Mosby's Complementary Alternative Medicine: A Research-Based Approach

By Lyn W. Freeman; G. Frank Lawlis | Go to book overview

11
Acupuncture

Lyn W. Freeman


WHY READ THIS CHAPTER?

Acupuncture is one of the most researched forms of complementary medicine in the world today; because of this, it is becoming more accepted by traditional medicine. One of the reasons for its acceptance is that its underlying mechanisms are defined, (i.e., its effects on the nervous system and on the endogenous opioids can be used to explain pain-relieving, biochemical, and systemic changes).

Much of the research on acupuncture is methodologically flowed; nonetheless, findings suggest that it is a potent intervention with few side effects for pain and nausea, symptoms of drug detoxification, and other issues inadequately addressed by traditional medical approaches.

The history, philosophy, mechanisms, and outcomes related to acupuncture are fascinating topics of study, shedding light on one of the oldest systems of healing in the world today. The reader is encouraged to acquaint him or herself with the fruits of this ancient discipline.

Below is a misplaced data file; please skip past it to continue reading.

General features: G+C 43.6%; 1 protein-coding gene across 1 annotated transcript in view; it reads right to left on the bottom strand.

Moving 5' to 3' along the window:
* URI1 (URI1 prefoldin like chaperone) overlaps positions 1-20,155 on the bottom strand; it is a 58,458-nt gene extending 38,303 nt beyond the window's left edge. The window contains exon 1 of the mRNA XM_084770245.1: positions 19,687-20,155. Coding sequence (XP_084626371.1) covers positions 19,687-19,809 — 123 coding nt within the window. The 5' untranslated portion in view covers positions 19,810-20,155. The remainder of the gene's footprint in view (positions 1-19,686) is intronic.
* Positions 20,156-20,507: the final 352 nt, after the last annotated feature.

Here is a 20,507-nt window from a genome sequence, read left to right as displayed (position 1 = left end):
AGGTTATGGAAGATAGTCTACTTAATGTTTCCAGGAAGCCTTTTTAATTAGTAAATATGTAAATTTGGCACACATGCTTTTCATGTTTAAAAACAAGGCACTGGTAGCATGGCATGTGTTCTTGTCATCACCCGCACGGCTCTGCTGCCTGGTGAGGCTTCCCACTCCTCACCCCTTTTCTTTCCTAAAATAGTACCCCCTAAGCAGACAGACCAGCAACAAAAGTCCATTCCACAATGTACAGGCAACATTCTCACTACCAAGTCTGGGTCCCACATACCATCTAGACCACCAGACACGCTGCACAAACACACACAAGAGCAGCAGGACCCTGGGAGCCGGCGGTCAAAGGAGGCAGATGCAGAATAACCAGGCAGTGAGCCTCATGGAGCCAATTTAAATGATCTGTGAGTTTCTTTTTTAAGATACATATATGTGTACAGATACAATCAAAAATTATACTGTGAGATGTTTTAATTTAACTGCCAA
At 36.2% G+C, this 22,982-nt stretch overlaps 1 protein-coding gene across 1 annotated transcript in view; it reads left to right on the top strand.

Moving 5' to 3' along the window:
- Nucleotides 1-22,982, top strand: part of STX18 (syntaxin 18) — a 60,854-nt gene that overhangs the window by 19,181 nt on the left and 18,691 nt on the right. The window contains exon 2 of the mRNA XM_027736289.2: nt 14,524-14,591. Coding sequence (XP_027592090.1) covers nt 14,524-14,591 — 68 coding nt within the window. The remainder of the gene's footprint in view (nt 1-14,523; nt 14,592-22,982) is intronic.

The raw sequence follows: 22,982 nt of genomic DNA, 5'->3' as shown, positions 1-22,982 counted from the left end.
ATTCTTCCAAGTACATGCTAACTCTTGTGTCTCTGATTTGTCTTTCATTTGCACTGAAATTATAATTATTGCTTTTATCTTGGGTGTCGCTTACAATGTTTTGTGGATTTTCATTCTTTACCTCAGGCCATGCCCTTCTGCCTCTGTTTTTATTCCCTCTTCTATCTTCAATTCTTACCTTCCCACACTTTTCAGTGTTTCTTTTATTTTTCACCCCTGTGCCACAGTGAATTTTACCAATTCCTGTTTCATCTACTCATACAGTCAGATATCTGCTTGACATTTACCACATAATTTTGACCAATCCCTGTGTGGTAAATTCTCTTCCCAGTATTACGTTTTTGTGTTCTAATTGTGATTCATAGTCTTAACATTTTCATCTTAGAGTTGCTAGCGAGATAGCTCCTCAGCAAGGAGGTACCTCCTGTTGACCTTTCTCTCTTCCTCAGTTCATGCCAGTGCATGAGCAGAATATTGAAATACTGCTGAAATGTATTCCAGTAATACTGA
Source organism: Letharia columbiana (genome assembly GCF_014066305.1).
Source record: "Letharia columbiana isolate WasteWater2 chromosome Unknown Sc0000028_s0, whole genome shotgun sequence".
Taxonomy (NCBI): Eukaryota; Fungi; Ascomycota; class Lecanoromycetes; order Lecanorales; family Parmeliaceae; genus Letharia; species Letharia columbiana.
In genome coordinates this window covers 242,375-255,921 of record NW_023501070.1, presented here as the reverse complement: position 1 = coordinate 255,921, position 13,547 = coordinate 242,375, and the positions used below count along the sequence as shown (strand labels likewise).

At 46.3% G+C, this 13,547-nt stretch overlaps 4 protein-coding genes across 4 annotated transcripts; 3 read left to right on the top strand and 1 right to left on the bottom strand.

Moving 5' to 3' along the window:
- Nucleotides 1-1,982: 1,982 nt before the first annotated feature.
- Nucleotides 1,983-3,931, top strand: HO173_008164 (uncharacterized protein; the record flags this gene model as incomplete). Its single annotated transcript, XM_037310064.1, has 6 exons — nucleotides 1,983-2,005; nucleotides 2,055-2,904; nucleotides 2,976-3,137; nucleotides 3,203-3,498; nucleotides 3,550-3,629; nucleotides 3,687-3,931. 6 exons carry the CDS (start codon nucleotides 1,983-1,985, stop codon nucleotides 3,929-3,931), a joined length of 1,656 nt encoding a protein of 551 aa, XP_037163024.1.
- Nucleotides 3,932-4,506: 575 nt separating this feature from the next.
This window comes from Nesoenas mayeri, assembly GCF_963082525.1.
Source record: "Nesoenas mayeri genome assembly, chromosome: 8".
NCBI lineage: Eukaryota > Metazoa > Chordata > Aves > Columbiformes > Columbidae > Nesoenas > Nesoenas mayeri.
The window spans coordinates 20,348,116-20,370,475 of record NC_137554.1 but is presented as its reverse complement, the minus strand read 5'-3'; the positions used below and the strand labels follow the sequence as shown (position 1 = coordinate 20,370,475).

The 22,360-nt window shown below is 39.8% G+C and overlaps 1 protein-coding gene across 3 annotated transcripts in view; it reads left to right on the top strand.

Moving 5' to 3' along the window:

CHAPTER AT A GLANCE

Acupuncture involves stimulating specific anatomic points in the body for therapeutic purposes. It is believed that acupuncture works by correcting the balance of qi in the body. Qi flows through the 12 major energy pathways called meridians, each linked to specific internal organs or organ systems and 365 to 2000 acupoints.

Historically, acupuncture evolved as one component of the complex tradition known as Chinese medicine. Widespread awareness of acupuncture come to North America in 1971 when James Reston described how his postoperative pain from an emergency appendectomy was alleviated by acupuncture. His description was published in the New York Times.

Bioelectrical properties of acupuncture were identified when low resistance points on the body were found to correlate with the traditional acupuncture channels. Later, research revealed that radioactive tracers injected into classical acupuncture points were diffused along the pathways of the classical acupuncture channels.

Acupuncture has been researched and demonstrated (to varying degrees) to alleviate low back pain, headache, pain from osteoarthritis, neck pain, musculoskeletal and myofascial pain, organic pain, and pain before and after surgery. Acupuncture has also been used for the treatment of postoperative and chemotherapy-induced nausea, neurologic dysfunction, gynecologic and obstetric conditions, asthma, and substance abuse.

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